Clients may sue their insurance agents when they don’t receive payment for a loss. Often, that is when the insurance coverage does not apply, but sometimes an insurer fails to pay a claim even when the loss is covered. That can also lead to a lawsuit against an agent.
An elderly woman in rural upstate New York fell outside a restaurant and suffered injuries. The court opinion did not state the extent of the injuries or the amount of damages she sought. However, the lengthy legal process indicates that the damages were significant, possibly six figures.
The woman sued the restaurant, which in turn sought liability insurance coverage from its insurer, a risk retention group. However, they discovered that insurance regulators had filed a petition to liquidate the insurer two months before the accident. A court had subsequently declared the insurer to be insolvent. An ordinary slip-and-fall loss was uninsured because the insurer had gone broke.
The restaurant sued its insurance agency, the president of the agency as an individual, and the wholesale insurance brokerage that helped the agency obtain the policy. They accused all of the insurance professionals of breach of contract, negligence, negligent misrepresentation and breach of fiduciary duty. The trial court granted the insurance professionals’ motions to dismiss the suits, and the restaurant appealed.
The appellate court upheld the dismissal of the allegations against the agency president, finding that he was acting within the scope of his employment. It also dismissed the negligence, negligent misrepresentation and breach of fiduciary duty allegations, saying that they duplicated the breach of contract allegation.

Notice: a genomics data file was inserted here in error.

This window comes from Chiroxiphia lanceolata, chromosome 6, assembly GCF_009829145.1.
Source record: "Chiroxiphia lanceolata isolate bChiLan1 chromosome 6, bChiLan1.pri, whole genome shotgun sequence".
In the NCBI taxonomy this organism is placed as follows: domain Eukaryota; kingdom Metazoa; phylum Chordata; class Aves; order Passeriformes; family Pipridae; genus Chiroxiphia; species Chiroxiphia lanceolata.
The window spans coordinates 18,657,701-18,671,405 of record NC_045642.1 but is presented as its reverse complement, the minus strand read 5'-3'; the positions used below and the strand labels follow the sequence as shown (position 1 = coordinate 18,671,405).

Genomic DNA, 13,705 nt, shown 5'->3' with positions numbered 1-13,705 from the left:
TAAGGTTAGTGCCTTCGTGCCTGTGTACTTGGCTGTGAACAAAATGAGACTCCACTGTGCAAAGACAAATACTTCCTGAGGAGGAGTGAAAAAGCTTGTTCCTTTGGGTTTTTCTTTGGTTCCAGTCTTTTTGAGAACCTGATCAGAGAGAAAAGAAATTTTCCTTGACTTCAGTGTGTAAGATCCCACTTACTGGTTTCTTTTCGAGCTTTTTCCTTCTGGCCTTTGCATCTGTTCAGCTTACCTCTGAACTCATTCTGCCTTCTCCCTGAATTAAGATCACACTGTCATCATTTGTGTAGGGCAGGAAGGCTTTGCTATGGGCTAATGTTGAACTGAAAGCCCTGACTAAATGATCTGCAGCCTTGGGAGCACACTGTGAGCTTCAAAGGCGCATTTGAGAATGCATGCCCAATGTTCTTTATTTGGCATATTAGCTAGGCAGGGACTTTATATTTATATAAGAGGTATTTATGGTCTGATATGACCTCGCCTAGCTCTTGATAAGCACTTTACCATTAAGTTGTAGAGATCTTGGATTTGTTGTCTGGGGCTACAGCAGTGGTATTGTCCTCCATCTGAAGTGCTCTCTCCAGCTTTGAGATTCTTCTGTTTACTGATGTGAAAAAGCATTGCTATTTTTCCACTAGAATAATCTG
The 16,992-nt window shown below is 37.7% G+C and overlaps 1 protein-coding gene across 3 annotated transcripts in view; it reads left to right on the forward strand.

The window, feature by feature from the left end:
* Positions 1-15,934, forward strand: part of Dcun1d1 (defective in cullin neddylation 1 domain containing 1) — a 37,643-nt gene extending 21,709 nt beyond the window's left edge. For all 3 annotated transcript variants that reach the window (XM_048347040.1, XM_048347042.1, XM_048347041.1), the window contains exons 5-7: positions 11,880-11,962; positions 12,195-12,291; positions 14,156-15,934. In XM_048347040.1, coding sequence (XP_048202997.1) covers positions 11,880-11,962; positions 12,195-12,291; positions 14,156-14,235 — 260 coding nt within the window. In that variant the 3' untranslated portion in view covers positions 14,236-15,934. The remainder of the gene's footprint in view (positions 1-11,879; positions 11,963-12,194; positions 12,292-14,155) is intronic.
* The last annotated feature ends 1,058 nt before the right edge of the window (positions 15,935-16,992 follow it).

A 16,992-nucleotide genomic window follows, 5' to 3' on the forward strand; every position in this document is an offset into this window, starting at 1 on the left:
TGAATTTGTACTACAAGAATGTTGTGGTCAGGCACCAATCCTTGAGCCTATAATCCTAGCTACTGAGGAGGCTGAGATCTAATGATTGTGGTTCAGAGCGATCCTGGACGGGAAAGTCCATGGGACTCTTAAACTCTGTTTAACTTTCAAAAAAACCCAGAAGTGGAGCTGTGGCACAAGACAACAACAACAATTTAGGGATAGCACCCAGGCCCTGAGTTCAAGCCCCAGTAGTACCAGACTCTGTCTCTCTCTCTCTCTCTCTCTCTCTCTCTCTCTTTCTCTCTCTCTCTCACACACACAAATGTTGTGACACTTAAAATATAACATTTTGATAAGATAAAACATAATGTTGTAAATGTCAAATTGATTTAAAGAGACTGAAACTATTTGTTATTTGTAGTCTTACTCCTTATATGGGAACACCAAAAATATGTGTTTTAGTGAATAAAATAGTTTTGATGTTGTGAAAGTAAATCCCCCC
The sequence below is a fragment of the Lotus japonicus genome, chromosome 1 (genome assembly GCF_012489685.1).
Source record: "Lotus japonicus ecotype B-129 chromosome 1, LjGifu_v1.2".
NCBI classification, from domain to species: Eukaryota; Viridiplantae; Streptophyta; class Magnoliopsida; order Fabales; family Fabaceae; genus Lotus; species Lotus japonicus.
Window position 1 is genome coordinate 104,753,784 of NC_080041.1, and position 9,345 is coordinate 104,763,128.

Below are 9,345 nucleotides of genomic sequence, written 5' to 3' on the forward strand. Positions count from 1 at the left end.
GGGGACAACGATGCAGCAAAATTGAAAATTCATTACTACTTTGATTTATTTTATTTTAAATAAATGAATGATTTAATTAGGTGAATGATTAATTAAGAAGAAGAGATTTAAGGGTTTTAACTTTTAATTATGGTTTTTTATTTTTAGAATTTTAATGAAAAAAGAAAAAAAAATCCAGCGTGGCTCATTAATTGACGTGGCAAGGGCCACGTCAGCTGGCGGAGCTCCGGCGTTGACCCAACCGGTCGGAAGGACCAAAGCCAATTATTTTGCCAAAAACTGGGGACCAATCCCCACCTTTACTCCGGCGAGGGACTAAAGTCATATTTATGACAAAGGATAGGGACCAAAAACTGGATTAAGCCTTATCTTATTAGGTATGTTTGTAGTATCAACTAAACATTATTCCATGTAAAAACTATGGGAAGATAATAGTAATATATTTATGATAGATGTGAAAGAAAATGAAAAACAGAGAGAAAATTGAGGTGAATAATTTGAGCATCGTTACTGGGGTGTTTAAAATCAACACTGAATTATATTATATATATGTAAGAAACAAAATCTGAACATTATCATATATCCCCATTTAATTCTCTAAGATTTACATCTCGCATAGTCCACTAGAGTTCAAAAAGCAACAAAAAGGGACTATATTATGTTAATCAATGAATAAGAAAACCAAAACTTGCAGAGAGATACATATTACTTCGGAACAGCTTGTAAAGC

The breach of contract allegation against the agency was another matter. The restaurant argued that they and the agency “entered into an oral broker’s agreement whereby (agency) agreed that it would obtain a viable insurance policy and that, if defendant paid the insurance premiums on time, (agency) would process any claims on defendant’s behalf in a timely and efficient manner and would promptly notify defendant of ‘any changes’ impacting the policy.” They noted that they had submitted another injury claim to the agency three months before the accident, and the agency did not process it in a “timely and efficient manner.” Had they done so, the restaurant said, the restaurant would have learned much earlier of the insurer’s financial trouble and looked for new coverage. The appellate court agreed with the restaurant, finding that the agency breached its contract by failing to notify the restaurant of the insurer’s condition.
The court dismissed the allegations against the wholesale brokerage, ruling that there was no evidence of a contract between them and the restaurant. However, it issued a judgement against the agency for breach of contract.
Insurance clients rely on their agents to obtain coverage from financially solid insurers. If the insurer is so weak that it is unable to pay claims, it should not be a surprise when the insured sues the agent. State guaranty funds can step in when an admitted carrier is unable to pay, but they might not cover losses of insolvent risk retention groups. The state guaranty fund did not cover this loss.
Particularly when placing coverage with a non-admitted insurer or a risk retention group, agents must ask for assurances that the insurer is financially sound. Many non-admitted insurers are subsidiaries of large national groups with comfortable levels of surplus. When the insurer is not one of these, agents should use them only with enough information to verify their soundness.
Insurance is only as good as the company’s ability to pay. Agents should take care to place coverage only with financially sound companies.